[Beowulf] Is there really a need for Exascale?

Einar Rustad er at numascale.com
Thu Nov 29 15:24:56 PST 2012


On 29. nov. 2012, at 15:19, "Lux, Jim (337C)" <james.p.lux at jpl.nasa.gov> wrote:

> 
> 
> On 11/28/12 11:46 PM, "Eugen Leitl" <eugen at leitl.org> wrote:
> 
>> On Thu, Nov 29, 2012 at 01:14:39AM -0500, Mark Hahn wrote:
>> 
>> I've been waiting for cache to die and be substituted by
>> on-die SRAM or MRAM. Yet to happen, but if it happens,
>> it will be with embedded-like systems.
> 
> 
> When running, SRAM consumes a lot more power and space than almost any
> kind of DRAM.  2-4 transistors per cell vs 1, if nothing else.
> A big problem is that the CMOS process for dense, low power, fast RAM is
> different than what you want to use for a CPU. And even between DRAM and
> SRAM there's a pretty big difference. (trenches, etc.)

Modern SRAM cells are normally 6 transistors per cell. DRAM is 1. An SRAM cell is a flip-flop and
keeps the information as long as power is on.  The transistors should be as fast as possible; i.e. they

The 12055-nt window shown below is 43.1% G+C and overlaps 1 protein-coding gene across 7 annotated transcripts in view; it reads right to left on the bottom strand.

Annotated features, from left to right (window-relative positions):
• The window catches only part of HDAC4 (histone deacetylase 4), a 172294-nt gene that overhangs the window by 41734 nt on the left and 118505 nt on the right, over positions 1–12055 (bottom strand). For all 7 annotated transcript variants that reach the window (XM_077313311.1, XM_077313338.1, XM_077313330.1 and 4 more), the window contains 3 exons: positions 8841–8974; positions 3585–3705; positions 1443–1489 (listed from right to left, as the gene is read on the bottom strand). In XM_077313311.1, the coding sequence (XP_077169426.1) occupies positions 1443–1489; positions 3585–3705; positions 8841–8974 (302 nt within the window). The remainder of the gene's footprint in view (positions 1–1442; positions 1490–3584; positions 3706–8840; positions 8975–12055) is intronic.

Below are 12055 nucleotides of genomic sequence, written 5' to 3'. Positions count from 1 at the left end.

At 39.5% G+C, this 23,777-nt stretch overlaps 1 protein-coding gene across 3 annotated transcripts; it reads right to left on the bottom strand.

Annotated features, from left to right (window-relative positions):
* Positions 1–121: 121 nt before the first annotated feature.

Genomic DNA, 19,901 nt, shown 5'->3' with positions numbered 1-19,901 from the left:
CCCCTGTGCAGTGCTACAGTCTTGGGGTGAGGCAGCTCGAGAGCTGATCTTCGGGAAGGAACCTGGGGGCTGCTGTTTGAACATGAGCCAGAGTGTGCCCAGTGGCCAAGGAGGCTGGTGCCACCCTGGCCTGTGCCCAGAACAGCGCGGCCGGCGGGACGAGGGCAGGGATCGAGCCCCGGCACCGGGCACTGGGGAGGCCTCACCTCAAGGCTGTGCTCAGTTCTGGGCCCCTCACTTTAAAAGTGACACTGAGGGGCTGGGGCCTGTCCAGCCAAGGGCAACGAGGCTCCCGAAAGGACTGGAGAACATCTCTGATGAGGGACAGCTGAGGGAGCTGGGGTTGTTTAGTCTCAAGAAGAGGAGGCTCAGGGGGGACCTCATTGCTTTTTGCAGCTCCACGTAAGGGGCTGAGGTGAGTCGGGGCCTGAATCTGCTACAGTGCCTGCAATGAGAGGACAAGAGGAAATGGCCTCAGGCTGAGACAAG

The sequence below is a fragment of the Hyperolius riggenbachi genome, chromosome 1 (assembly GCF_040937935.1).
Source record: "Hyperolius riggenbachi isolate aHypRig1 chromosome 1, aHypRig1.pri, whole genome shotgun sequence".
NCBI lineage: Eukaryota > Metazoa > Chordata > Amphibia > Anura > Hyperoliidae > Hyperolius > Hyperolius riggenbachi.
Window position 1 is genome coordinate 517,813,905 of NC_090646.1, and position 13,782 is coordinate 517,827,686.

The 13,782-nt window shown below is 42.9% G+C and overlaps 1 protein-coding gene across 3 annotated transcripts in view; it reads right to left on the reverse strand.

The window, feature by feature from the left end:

can be made in the same way as logic transistors.
DRAM stores the data in a capacitor. Leakage should be minimal and capacitance 
relatively large to avoid too frequent refreshing. These characteristics are different from what is 
needed to make fast logic and SRAM so combining processing and DRAM on the same die is problematic.
I noticed the other day that IBM has made a new processor with embedded DRAM for a large L3 cache, 
a move I find quite interesting for a general purpose processor.

> 
> 
>> 
>>>> production density.  Consumer markets have the advantage of enormous
>>>> volumes to spread the very high non-recurring-engineering cost over.
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